Simple formula: If we eat a bunch of junk, our body will falter. If we watch a bunch of junk, our mind will falter.
Which brings us to…
Leonardo da Vinci remains one of the more interesting characters in our history for a number of reasons. First, his work has left an immortal imprint. It’s 500+ years later, and we’re still captivated by his work and fascinated with his genius. Second, his radically diverse areas of expertise in both art and science represent human potential to a staggering extent, making him a great example of what’s possible when a human being develops mind, body and spirit to such a crazy degree. In essence, he’s a reminder of what’s possible for us all… an ongoing wake-up call to hold our own potential to the light for some real evaluation.
So where does Leonardo da Vinci fit into the mix here? Well, presuming we have an interest in the expansion, evolution and expression of our own “genius” life purpose, I sometimes wonder what all a brilliant mind like da Vinci’s was exposed to everyday, back in the day. I’m sure he had his recreational downtime. But what, in general, fed his mind, muse and imagination each day?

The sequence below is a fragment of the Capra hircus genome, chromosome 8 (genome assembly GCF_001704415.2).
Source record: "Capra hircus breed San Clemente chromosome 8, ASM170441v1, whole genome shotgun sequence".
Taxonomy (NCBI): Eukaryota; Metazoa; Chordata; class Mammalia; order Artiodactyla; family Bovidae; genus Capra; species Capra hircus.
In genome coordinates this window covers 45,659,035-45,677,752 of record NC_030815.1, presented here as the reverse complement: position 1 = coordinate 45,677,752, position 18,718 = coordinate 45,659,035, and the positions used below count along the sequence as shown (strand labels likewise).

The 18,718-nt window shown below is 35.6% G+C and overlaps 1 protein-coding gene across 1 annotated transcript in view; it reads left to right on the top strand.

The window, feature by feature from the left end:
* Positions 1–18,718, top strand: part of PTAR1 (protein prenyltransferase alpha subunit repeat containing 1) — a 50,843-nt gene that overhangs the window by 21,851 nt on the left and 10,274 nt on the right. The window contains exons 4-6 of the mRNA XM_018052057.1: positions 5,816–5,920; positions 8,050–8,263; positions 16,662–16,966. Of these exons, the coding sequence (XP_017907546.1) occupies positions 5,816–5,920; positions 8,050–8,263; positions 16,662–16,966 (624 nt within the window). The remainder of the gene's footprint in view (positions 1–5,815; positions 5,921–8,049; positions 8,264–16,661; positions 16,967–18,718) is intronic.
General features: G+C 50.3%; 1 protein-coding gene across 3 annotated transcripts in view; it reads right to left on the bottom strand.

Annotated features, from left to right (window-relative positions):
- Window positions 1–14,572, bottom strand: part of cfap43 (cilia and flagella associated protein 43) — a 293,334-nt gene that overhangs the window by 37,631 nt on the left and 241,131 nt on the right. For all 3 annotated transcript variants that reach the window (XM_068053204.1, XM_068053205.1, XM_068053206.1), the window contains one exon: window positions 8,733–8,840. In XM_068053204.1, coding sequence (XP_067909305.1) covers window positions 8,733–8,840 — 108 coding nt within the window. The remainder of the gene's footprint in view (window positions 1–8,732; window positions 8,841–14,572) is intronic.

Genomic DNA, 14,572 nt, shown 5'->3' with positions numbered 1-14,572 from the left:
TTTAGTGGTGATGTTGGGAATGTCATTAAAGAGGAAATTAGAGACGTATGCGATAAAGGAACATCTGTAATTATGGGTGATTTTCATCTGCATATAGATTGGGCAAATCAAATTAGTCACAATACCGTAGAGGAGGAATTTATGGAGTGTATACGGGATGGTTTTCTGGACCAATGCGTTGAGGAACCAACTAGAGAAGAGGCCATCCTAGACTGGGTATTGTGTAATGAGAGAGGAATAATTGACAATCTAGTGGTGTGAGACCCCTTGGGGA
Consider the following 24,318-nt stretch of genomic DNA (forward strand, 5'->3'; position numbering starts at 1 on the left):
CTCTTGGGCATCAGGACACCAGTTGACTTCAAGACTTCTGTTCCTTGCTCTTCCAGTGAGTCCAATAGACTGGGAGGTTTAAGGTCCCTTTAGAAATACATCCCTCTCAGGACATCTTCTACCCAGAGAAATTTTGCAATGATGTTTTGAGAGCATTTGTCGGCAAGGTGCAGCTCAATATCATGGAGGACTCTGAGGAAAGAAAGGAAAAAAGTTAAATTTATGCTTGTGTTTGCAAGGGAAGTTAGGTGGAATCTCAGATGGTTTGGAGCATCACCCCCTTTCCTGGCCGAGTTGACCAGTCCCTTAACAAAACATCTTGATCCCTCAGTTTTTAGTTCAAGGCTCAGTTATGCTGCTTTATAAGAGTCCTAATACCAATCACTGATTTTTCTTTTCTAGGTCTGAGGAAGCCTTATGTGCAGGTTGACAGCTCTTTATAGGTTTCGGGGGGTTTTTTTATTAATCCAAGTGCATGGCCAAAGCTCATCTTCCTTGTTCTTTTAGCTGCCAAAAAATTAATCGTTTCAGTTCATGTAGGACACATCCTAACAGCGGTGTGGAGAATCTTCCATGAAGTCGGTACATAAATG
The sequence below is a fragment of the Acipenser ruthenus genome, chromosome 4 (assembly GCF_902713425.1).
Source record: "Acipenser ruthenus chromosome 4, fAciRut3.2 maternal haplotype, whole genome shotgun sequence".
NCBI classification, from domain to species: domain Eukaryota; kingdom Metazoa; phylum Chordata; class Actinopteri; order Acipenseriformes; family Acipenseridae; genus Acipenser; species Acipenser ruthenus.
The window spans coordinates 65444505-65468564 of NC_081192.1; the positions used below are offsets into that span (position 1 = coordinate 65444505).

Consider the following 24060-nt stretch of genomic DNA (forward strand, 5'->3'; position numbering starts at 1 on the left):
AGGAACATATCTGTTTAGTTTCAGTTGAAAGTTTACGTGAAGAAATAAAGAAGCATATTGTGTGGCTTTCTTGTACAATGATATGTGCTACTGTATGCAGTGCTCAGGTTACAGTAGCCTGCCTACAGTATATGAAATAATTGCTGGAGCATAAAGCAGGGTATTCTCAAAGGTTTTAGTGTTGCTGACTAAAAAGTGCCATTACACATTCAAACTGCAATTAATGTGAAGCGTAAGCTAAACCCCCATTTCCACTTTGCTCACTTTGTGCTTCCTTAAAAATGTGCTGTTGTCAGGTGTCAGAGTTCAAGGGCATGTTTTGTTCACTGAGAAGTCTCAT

And if he suddenly reappeared today, what would he think about all of this kind of mainstream viewing? Certainly, we all know there’s lots of quality stuff out there, as well. But if Leonardo were to sit down and scope shows based solely on highest Neilson ratings, what would he think? And what would happen to that infamous mind if he were forced to watch several hours a day of this shit… eyelids propped open ala “A Clockwork Orange”? (Food for thought, so to speak.)
Fortunately, we’ll never have to find out. Instead, we can enjoy his legacy and be inspired to hit our own potential, in our own way. And in case your TiVo is a little too backed up to view anything else at the moment, here’s a quick little 4-minute tidbit on our boy that reminds us of what’s possible.
Let’s not forget.
PS. This is blog #16 in my 20-blogs-in-30-days series for June 2014. Gettin’ close…
PSS. Hope you enjoyed this lightly-revised encore post. It’s an old fave and still rings true, I believe…